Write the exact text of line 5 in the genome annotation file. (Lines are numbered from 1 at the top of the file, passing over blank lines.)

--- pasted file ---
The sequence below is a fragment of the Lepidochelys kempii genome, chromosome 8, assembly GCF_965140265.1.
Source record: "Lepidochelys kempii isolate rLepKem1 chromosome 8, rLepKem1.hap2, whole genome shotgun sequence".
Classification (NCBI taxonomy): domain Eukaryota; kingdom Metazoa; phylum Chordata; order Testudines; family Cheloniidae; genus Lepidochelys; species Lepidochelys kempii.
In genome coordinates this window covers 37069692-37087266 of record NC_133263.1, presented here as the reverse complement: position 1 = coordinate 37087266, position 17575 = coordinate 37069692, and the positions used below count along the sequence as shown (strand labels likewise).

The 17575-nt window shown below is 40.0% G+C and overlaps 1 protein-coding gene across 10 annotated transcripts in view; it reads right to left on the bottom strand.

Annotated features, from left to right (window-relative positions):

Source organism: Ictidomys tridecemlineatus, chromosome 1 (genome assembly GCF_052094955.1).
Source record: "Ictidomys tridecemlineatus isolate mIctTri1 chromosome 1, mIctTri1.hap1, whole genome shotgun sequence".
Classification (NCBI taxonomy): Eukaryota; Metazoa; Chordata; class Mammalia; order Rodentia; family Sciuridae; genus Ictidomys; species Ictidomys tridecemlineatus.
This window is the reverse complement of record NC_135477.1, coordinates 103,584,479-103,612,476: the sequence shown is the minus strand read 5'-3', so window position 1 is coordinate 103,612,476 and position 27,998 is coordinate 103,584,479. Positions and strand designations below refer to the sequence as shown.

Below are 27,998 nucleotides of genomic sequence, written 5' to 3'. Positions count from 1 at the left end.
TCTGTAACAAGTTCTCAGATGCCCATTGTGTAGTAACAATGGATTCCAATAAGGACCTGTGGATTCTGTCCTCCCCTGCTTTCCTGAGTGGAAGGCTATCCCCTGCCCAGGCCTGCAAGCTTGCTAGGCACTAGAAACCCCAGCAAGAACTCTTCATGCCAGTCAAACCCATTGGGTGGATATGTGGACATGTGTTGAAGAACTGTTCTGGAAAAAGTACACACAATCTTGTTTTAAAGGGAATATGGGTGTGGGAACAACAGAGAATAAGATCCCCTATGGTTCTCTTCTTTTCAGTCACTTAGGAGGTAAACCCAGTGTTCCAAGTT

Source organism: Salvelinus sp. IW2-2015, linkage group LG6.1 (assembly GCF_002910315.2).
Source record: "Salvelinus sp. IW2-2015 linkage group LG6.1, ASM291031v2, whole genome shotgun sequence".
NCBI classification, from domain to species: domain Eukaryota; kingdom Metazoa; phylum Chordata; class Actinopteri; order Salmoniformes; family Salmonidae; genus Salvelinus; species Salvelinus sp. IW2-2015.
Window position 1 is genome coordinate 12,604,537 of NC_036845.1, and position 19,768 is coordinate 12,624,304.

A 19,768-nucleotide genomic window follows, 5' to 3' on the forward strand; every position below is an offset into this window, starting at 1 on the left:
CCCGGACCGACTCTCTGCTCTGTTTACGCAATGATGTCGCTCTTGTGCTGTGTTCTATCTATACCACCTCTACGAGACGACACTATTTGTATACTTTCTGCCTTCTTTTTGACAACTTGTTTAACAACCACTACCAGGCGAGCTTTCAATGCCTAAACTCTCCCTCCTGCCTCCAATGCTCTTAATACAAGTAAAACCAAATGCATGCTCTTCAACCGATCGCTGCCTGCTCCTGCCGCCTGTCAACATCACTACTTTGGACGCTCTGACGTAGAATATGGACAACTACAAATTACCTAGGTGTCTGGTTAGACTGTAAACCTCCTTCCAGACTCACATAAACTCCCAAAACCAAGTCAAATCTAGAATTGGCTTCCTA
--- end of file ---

The 17575-nt window shown below is 40.0% G+C and overlaps 1 protein-coding gene across 10 annotated transcripts in view; it reads right to left on the bottom strand.